Which of the points of view are right? It doesn’t matter. What matters is that the two come to learn to have grace and humility towards those with different views and that this has more to do with perspective than content.

You cant know anyone really until you’ve walked a mile in their shoes.. and just be glad you’re a mile away from them if you’ve got their shoes.

Posted by Kanapapa | Report as abusive

The UK is not a problem because of Keynes theory, its in a problem because the Government finally ran out of other people’s money (thank you Margaret Thatcher), and the Feral Children got mad, because they actually might have to grow up and work for a living.

Would that the rest of you stop trying to find a way to get the government to take care of you and just stand on your own two feet.

Some of us were raised with the idea of we work, we get paid, and if there’s not work, we find work, or make it. We dont’ accept hand-outs (we leave it for those who really need it), and we give to charity, because we don’t think the government can do better than we can.

Margaret Thatcher said that the problem with socialism is that sooner or later you run out of other people’s money.
Do any of you really think any government would even try to cut spending, if they had another way to get it from the people?

Its time to fish or cut bait. Either we can live the American dream and get off the dole or be the ‘lilies of the valley’, and end up like Greece.

Posted by WhoCares101 | Report as abusive

I’m no economist – have been become a somewhat reluctant student of economic theory in the last year or so!

My general understanding of Keynesian strategies suggests that bailing bankers, who then hold funds, is *not* in the spirit of Keynesian theory, which emphasized getting money into circulation. So I don’t count bailing bankers as “Keynesian”.

In fact, bailing bankers seems more in line (in outcome at least) with Hayek’s views (i.e. unfettered accumulation of wealth will ‘magically’ create prosperity for those who’ve been disenfranchised by withdrawal of funds from ‘commons’ investments, such as public health, education, utilities, etc.).

The fundamental questions remain: “Who are we as a species?”; “What is our unique promise relative to other life forms?”; “What is ‘an economy’, why do we have one, and is it meant to serve humanity’s promise, or is humanity meant to serve the mechanisms of ‘an economy’?”; and – “What stewardship practices do 21stC national and global conditions (including earth itself) require in order that humanity may rise to its potential?”

There are many more questions of this type that we ignore at our peril. What are the motivations of Group X, Group Y, when they promote economic solutions? How comprehensive to ‘best potential for all’ is their thinking? What are their beliefs about potential of each child born?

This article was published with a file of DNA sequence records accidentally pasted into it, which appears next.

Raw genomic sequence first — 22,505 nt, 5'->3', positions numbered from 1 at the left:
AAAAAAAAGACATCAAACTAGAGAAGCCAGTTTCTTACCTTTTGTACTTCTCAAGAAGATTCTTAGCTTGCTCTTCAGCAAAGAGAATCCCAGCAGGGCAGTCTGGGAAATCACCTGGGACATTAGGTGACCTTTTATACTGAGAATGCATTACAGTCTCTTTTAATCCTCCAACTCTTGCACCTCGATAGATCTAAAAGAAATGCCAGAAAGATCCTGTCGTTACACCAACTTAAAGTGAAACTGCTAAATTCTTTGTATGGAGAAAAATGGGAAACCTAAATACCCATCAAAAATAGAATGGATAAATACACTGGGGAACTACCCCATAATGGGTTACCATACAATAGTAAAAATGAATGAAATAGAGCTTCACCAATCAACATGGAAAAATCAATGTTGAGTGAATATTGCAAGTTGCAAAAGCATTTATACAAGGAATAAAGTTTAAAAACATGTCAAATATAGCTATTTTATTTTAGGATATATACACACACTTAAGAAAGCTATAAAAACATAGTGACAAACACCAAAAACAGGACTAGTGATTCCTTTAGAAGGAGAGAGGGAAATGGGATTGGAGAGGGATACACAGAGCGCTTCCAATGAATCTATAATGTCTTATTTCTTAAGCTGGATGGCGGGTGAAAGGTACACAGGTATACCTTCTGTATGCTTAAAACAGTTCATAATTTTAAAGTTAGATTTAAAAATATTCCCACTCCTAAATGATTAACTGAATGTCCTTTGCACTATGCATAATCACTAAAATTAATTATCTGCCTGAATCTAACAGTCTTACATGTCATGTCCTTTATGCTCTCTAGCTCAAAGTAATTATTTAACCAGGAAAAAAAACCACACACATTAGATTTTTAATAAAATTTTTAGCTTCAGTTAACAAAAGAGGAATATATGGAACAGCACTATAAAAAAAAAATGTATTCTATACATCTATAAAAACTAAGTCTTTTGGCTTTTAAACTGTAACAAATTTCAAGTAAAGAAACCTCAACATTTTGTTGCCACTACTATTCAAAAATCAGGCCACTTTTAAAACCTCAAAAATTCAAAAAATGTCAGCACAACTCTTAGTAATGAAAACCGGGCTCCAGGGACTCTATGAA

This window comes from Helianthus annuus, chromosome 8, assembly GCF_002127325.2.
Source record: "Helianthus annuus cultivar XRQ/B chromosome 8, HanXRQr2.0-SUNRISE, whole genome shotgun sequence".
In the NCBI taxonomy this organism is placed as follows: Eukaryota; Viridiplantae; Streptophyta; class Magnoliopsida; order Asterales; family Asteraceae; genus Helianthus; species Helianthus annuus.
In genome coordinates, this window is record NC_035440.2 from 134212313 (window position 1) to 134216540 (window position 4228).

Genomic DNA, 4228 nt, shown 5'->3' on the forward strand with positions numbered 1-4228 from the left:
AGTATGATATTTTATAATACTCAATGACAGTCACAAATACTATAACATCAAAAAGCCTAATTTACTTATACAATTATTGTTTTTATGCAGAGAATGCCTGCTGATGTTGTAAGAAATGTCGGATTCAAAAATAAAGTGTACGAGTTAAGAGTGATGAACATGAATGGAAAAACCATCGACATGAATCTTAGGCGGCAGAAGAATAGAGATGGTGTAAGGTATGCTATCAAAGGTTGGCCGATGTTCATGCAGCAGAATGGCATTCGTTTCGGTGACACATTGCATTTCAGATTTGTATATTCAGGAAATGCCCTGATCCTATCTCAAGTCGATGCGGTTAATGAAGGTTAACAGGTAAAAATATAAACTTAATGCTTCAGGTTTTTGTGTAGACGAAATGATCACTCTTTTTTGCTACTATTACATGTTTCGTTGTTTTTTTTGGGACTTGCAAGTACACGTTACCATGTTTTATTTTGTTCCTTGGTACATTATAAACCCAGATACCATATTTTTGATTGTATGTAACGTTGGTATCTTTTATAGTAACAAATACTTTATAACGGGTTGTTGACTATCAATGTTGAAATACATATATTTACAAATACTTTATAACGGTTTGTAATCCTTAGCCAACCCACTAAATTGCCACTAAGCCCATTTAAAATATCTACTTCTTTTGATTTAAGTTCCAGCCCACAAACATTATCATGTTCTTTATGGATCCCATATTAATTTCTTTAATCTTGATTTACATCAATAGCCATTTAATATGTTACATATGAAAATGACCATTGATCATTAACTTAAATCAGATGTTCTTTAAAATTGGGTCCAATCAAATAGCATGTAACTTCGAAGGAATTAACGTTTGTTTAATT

Economic solutions to resource access and management are constructs, designs. None are ‘sacred’. We are free to design and adjust these as we see fit.

“Social Darwinism” is a ‘belief\'; it is challenged by in-born urge to ‘community and social beingness’, which are best served by empathy, which – until we learn to abandon it, is also ‘inborn’. (I’m a retired long time teacher of young children – I’ve witnessed natural empathy and have seen it eroded.)

American founders recommended attention to common weal for a reason.

In our ‘resource insecurity’, all of us (as humans, with human psychology), are susceptible to “turning on one another”, discounting one another’s humanity. This does not bode well for us. Enough research has been done on inequality (Wilkinson and Pickett’s “Spirit Level” for a start) for us to have guidance.

Our choice, always.

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Posted by Barack obama guardian group II – Page 485 | Report as abusive

This is not an argument between Keynes V. Hayek, or Tea Party V. Obama. It’s at the end of the day really Big Business/Corporations V. the Taxpayer. Guess what? The Taxpayer is losing. Endless Bailouts/Bonus payments to the ones that screwed it all up in the first place. If both Keynes & Hajek were alive today they both would be equally horrified to see what has happened. Keynesian worked in the 1930’s because Gov Debt levels were very low. The country was a surplus country going into the great depression. It is totally different today as debt levels were obese going into the great recession. The Austrian method would have worked 30 years ago when the global financial system wasnt so interconneced. Both are excellent ideas in theory but life is not theory. There is no easy way out of this mess except time.

If an argument needs to be made, its not an argument between Keynes V. Hajek but Keynes V. Milton Friedman. The Monetarists have lost, you can’t simply control the economy and prices via the Interest Rate/Money Channel. This idea has been soundly defeated as Monetary Policy in a balance sheet recession is totally impotent. We need fiscal policy. Europe needs a sound unified fiscal policy out of their mess.